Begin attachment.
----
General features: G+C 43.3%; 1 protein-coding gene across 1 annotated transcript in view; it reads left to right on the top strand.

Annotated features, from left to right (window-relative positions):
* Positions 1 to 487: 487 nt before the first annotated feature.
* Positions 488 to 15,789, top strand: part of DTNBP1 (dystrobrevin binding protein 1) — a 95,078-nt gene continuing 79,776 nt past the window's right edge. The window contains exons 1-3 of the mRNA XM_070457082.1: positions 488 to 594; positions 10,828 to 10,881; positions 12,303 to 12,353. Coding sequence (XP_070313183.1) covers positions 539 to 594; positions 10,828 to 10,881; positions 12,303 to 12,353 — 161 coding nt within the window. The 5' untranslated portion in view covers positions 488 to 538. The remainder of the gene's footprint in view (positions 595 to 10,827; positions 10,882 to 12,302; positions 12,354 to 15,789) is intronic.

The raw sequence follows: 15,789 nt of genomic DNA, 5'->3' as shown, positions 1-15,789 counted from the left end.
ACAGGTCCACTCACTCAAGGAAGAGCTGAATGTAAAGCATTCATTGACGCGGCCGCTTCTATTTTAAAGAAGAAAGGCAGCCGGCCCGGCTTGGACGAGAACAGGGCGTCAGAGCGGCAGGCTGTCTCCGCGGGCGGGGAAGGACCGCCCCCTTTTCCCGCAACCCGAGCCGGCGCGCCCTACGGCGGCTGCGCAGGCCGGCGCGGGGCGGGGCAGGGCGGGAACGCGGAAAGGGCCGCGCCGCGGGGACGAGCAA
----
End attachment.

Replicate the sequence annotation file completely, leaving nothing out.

General features: G+C 43.3%; 1 protein-coding gene across 1 annotated transcript in view; it reads left to right on the top strand.

Annotated features, from left to right (window-relative positions):
* Positions 1 to 487: 487 nt before the first annotated feature.
* Positions 488 to 15,789, top strand: part of DTNBP1 (dystrobrevin binding protein 1) — a 95,078-nt gene continuing 79,776 nt past the window's right edge. The window contains exons 1-3 of the mRNA XM_070457082.1: positions 488 to 594; positions 10,828 to 10,881; positions 12,303 to 12,353. Coding sequence (XP_070313183.1) covers positions 539 to 594; positions 10,828 to 10,881; positions 12,303 to 12,353 — 161 coding nt within the window. The 5' untranslated portion in view covers positions 488 to 538. The remainder of the gene's footprint in view (positions 595 to 10,827; positions 10,882 to 12,302; positions 12,354 to 15,789) is intronic.

The raw sequence follows: 15,789 nt of genomic DNA, 5'->3' as shown, positions 1-15,789 counted from the left end.
ACAGGTCCACTCACTCAAGGAAGAGCTGAATGTAAAGCATTCATTGACGCGGCCGCTTCTATTTTAAAGAAGAAAGGCAGCCGGCCCGGCTTGGACGAGAACAGGGCGTCAGAGCGGCAGGCTGTCTCCGCGGGCGGGGAAGGACCGCCCCCTTTTCCCGCAACCCGAGCCGGCGCGCCCTACGGCGGCTGCGCAGGCCGGCGCGGGGCGGGGCAGGGCGGGAACGCGGAAAGGGCCGCGCCGCGGGGACGAGCAA